When I was diagnosed with stage two womb cancer in November 2014, the dreams I had for starting a family instantly vanished.
I was also terrified that I was going to die.
Thankfully, I’m alive to tell my story but I felt let down by the UK healthcare system. It wasn’t until a chance trip back to my home country of North Macedonia that I was properly diagnosed – now I’m fighting to improve women’s healthcare in the UK so that others don’t have to go through what I did.
I grew up in North Macedonia’s capital, Skopje, and it was a fairly regular childhood. Macedonians are very friendly, caring, and welcoming so I had a thriving social life.
When it comes to women’s health in the country, women – starting from around age 13 in some cases – can have a free gynaecological examination every year, which includes a pap (smear) test and internal vaginal examination.
My friends and I would actually book to see a gynaecologist at the same time and after that, we’d casually discuss our health and issues. These types of check-ups help to break the taboo around women’s reproductive health and it is very normal to openly talk about it.
But when I moved to the UK at the age of 25 – after wanting to experience life in a big city and improve my English – I realised women’s healthcare wasn’t the same as where I grew up. Women are literally dying of embarrassment about seeing a gynaecologist or talking about their genitals to their GPs.
I feel like there’s also less emphasis on women getting regular check ups (except for things like smear tests) unless something is wrong. I know this because it happened to me.
In June 2014, I noticed I was extremely bloated and I couldn’t even sit down, which persisted for months.
When I saw my GP for the first time, she was thinking that I might be gluten intolerance. I didn’t feel like I was being listened to at all.
I visited my GP four more times over a few months but they never examined or even touched my stomach once. I was only recommended to eat Activia yogurt, which made me feel neglected and like I wasn’t taken seriously at all.
Then in October of that same year, I started bleeding between my periods and that is when I was referred to see a gynaecologist. However, that week I had already planned to fly back home to North Macedonia to surprise my sister for her birthday.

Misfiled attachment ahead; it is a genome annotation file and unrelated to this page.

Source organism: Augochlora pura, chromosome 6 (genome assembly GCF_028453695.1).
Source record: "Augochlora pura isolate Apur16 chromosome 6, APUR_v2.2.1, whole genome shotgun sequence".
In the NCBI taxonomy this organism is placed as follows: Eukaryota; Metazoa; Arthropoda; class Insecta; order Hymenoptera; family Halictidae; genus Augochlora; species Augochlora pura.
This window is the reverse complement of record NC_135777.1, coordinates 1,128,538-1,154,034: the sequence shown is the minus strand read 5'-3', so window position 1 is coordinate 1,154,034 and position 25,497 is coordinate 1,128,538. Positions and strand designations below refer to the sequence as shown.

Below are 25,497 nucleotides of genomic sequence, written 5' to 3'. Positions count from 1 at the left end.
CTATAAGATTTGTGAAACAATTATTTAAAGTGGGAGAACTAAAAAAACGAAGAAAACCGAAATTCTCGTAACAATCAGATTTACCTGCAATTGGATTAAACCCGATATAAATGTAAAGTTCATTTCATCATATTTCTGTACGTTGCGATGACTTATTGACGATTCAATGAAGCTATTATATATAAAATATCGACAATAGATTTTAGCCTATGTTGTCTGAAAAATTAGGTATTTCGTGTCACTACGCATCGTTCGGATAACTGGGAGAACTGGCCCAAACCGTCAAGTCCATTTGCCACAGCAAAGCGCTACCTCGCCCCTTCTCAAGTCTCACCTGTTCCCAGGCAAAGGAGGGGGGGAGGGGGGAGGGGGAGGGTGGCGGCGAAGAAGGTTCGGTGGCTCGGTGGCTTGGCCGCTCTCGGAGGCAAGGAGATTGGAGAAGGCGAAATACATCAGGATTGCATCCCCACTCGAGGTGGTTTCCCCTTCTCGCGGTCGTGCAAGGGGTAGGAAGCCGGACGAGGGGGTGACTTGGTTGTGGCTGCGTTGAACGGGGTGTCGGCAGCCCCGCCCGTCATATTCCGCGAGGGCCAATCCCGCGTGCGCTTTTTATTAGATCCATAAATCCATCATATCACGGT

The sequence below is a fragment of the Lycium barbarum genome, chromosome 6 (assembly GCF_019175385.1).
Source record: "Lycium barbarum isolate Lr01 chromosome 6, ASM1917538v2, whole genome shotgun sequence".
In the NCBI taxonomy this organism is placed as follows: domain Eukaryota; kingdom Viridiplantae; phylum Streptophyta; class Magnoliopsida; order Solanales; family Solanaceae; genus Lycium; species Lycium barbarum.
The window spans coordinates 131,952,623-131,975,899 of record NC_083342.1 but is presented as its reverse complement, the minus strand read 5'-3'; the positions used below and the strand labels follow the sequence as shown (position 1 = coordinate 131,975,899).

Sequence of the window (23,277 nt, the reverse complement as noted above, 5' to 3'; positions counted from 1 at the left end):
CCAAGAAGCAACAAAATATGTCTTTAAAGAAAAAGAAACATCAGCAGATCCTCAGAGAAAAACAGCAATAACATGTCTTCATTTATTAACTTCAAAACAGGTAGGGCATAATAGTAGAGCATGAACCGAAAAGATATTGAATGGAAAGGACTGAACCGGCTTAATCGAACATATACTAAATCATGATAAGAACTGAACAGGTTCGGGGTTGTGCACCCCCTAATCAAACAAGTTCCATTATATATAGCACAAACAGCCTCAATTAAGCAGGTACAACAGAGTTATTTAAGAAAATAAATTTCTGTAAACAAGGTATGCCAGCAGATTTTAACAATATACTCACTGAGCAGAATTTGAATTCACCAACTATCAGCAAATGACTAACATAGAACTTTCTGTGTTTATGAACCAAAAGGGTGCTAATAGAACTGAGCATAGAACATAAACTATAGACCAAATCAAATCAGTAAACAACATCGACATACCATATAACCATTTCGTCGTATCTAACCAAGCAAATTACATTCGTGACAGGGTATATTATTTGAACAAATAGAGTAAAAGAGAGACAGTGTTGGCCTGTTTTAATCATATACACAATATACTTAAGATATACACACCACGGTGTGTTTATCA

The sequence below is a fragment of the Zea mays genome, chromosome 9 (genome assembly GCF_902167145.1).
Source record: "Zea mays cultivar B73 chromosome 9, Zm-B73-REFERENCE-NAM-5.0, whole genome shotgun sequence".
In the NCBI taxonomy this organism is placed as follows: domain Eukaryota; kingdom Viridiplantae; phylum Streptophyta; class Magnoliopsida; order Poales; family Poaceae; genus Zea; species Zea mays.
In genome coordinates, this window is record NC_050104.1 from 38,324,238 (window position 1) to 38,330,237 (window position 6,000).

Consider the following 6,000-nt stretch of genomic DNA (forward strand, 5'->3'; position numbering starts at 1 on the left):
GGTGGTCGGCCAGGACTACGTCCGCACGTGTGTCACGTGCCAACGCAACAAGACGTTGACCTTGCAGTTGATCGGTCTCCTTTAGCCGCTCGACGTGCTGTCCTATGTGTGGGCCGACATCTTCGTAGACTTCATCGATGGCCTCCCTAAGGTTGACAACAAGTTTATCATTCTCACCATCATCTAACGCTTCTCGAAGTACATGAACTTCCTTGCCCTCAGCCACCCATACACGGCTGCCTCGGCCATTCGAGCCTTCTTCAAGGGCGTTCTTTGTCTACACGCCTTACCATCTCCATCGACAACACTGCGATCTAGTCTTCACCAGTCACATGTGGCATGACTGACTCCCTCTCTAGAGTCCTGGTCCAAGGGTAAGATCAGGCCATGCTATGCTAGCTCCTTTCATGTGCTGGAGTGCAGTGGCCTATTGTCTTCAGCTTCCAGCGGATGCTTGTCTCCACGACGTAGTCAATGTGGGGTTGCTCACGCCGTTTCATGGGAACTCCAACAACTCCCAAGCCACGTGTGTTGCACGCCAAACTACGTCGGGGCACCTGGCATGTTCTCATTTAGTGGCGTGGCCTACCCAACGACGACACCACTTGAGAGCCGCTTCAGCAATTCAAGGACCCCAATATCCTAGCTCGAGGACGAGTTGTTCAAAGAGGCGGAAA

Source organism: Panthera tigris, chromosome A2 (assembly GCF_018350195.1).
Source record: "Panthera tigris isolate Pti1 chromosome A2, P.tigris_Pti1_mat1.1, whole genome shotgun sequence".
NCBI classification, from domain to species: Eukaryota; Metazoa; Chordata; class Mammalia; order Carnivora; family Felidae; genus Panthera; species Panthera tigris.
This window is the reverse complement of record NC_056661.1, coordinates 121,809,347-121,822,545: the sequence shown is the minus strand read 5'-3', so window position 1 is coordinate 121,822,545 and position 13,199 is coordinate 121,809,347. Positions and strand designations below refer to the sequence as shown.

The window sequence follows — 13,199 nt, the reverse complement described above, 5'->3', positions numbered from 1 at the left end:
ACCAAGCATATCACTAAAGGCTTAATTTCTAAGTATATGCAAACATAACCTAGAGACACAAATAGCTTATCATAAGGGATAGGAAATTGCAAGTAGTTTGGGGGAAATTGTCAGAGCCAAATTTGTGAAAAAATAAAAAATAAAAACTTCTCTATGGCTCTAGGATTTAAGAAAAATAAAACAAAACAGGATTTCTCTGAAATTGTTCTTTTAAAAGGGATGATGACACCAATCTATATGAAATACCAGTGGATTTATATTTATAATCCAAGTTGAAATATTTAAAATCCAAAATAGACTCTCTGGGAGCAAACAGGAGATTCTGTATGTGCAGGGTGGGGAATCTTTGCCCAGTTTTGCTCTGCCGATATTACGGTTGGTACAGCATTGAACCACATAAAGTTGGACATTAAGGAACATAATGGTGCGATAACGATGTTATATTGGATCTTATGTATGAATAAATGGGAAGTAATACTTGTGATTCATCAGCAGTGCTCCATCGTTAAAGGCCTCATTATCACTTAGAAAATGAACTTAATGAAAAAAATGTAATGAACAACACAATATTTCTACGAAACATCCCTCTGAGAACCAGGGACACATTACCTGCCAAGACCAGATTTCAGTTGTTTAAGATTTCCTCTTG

While I was there, I decided to see a gynaecologist. As soon as they did a routine pelvic examination, they discovered that I had a 14cm tumour on my womb and I needed to remove it so that I could still potentially have children in the future.
I was shocked and I cried a lot because I was so afraid.
I was booked for the operation and the tumour was removed and sent for biopsy. When I woke up, I was relieved that the procedure was over, as I had never had such a big operation before.
Soon after, the doctor came into my room and gave me the life-changing news: ‘You have stage two womb cancer that has also spread to your ovaries – you must have a second operation this evening to remove your reproductive organs.’
Since that day, my life has changed completely. My total hysterectomy meant that I lost the ability to have my own children and I was put into immediate surgical early menopause.
The surgery was a success and I am in remission. Thankfully, I didn’t have to have any chemotherapy.
After my devastating experience, I realised that women’s health in the UK is not taken seriously enough and it is failing women of all ages.
Women are dying from conditions that could have been prevented with regular health check-ups. At the moment, the NHS has a general ‘Health Check’ but they’re offered every five years and only for people between 40 and 74 years old without underlying health conditions.
I believe we must do more, which is why I started a petition for yearly women’s health check-ups for all women in the UK. At the time of writing, it has had over 40,000 signatures – just 10,000 short of my target.
A woman’s body is more than just a cervix but in the UK, priority seems to solely be given to the cervical smear test.
In total, there are five main gynaecological cancers – womb, ovarian, vulval, vaginal and cervical – but we are only routinely tested for one. So many women in the UK are not aware that the smear test only checks for abnormal cervical cells that could develop into cervical cancer.
According to Cancer Research UK, around 3,000 women are diagnosed with cervical cancer in the UK every year. But almost 19,000 women are diagnosed with the other four, for which there aren’t any regular check-ups – roughly 9,700 for womb cancer, 7,500 for ovarian cancer, 1,400 for vulval cancer and 250 for vaginal cancer.
If other countries – like France, Germany, USA and many more – can have regular yearly check-ups to test for any other abnormalities apart from just HPV on the cervix, why can’t the UK?
At the moment, we are playing a guessing game with our GP, many of them not specialised in this area. The biggest worry is that this game involves several life-threatening diseases.
I can hopefully look forward to a healthy and prosperous future. I am happy that I survived when countless others haven’t been so lucky.
Women have been neglected and ignored for decades, we must change this and stop needless suffering and deaths.
You can sign Dafina Malovska’s petition on the Change website here.
Source: Read Full Article